'(ufo023 1969 "The Russian Crash - Sverdlovsky" "Mar, 1969" "Russia" #t #t #t #f)
> sverdlovsky
'(1969 "The Russian Crash - Sverdlovsky" "Mar, 1969" "Russia" #t #t #t #f)
> (define sample (cons 'ufo023 sverdlovsky))
> sample
'(ufo023 1969 "The Russian Crash - Sverdlovsky" "Mar, 1969" "Russia" #t #t #t #f)


Why is it called cons instead of list-prepend or something similar? Well, that’s the name John McCarthy, the designer of Lisp, chose about fifty years ago. “cons” is short for construct, because cons constructs lists. (The custom of naming procedures with the basic type they operate on, a dash, and the key operation did not start until a few decades later.) The names car and cdr were chosen for very specific reasons that will not make sense for a few more weeks. For now, just accept that you’re learning a bit of computer-ese.

Nested lists

But what if you want to have more than one list, such as when we want to study all of the UFO sightings? We can make a list of lists. We’ll consider that topic in a related reading.

Building lists, revisited

You’ve now seen a variety of ways to build lists. You can use the list procedure. You can use the make-list procedure. You can use cons to prepend a value to a list. Suppose you prefer to build lists with cons. How can you get started, given that cons expects a list as one of its parameters? You start with the empty list.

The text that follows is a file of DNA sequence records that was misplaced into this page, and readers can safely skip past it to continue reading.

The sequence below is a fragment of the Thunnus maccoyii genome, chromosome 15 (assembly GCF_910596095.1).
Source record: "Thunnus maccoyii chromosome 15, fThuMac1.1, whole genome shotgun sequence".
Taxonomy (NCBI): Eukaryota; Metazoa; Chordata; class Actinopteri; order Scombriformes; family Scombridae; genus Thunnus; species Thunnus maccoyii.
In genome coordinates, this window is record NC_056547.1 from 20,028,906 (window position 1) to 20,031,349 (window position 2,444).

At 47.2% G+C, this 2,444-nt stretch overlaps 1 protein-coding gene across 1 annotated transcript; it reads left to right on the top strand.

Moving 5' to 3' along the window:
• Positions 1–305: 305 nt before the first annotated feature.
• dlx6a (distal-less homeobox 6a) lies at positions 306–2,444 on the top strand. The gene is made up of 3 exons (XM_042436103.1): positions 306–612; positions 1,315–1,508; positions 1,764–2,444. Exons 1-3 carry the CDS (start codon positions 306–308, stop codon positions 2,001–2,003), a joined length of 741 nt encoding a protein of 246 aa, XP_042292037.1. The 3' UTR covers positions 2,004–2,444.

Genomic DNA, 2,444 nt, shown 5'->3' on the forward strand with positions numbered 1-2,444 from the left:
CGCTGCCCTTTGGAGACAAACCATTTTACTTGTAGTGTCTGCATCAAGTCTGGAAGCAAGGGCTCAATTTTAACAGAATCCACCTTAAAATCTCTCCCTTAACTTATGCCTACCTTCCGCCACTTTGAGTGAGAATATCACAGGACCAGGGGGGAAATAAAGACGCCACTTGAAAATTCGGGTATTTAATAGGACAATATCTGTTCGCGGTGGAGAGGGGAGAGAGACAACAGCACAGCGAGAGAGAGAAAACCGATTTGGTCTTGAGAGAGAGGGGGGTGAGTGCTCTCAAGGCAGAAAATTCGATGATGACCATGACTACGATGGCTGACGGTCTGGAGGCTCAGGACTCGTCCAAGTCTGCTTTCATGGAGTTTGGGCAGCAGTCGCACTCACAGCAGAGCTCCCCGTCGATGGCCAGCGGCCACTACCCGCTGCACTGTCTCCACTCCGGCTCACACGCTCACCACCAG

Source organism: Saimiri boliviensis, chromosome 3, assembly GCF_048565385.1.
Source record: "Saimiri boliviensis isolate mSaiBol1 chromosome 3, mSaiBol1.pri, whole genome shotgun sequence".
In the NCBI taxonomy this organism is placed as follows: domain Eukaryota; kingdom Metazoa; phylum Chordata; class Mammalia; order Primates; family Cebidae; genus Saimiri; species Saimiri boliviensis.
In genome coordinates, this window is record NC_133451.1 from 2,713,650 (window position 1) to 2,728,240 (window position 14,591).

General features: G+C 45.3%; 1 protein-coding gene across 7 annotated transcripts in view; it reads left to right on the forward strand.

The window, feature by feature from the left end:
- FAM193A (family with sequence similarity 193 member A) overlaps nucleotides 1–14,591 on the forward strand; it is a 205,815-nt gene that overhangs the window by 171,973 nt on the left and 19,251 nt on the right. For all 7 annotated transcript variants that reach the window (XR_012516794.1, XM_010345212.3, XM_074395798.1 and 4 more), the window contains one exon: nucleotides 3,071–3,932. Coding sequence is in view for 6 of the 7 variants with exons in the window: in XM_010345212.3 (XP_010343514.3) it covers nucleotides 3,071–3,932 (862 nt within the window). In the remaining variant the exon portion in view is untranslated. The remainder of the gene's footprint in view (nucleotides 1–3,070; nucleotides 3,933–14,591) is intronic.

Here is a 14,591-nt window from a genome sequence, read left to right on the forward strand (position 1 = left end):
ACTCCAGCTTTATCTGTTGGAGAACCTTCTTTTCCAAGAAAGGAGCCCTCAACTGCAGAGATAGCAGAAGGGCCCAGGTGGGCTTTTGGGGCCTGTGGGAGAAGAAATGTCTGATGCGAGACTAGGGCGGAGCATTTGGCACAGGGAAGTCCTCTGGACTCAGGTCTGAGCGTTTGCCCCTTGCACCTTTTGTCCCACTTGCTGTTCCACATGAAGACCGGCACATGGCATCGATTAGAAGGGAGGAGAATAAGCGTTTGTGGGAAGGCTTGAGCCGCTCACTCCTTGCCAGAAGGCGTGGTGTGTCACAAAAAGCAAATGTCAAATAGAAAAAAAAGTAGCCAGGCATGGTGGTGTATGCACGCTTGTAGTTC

Scheme’s name for the empty list is a pair of parentheses with nothing between them: (). Most implementations of Scheme permit you to refer to that list as nil or null. You can also create it with (list). All permit you to describe the empty list by putting a single quote before the pair of parentheses.

> '()
'()
> nil
'()
> null
'()
> (list)
'()


You will find that we prefer to use a name for that list. If sample code does not work in your version of Scheme, try inserting the following definitions.

(define nil '())
(define null '())


Note that by using cons and nil, we can build up a list of any length by starting with the empty list and repeatedly prepending a value.

> (define singleton (cons "Russia" null))
> singleton
'("Russia")
> (define doubleton (cons "Mar, 1969" singleton))
> doubleton
'("Mar, 1969" "Russia")
> (define tripleton (cons "The Russian Crash - Sverdlovsky" doubleton))
> tripleton
'("The Russian Crash - Sverdlovsky" "Mar, 1969" "Russia")
> (cons "senior" (cons "third-year" (cons "second-year" (cons "freshling" null))))
'("senior" "third-year" "second-year" "freshling")


You may note that lists built in this way seem a bit “backwards”. That is, the value we add last appears at the front, rather than at the back. However, that’s simply the way cons works and, as the last example suggests, in many cases it is a quite sensible thing to do.

List predicates

Scheme provides two basic predicates for checking whether a value is a list. The null? predicate checks whether a value is the empty list. The list? predicate checks whether a value is a list (empty or nonempty).

> (null? null)
#t
> (list? null)
#t
> (null? (list 1 2 3))
#f
> (list? (list 1 2 3))
#t
> (null? 5)
#f
> (list? 5)
#f


Other common list procedures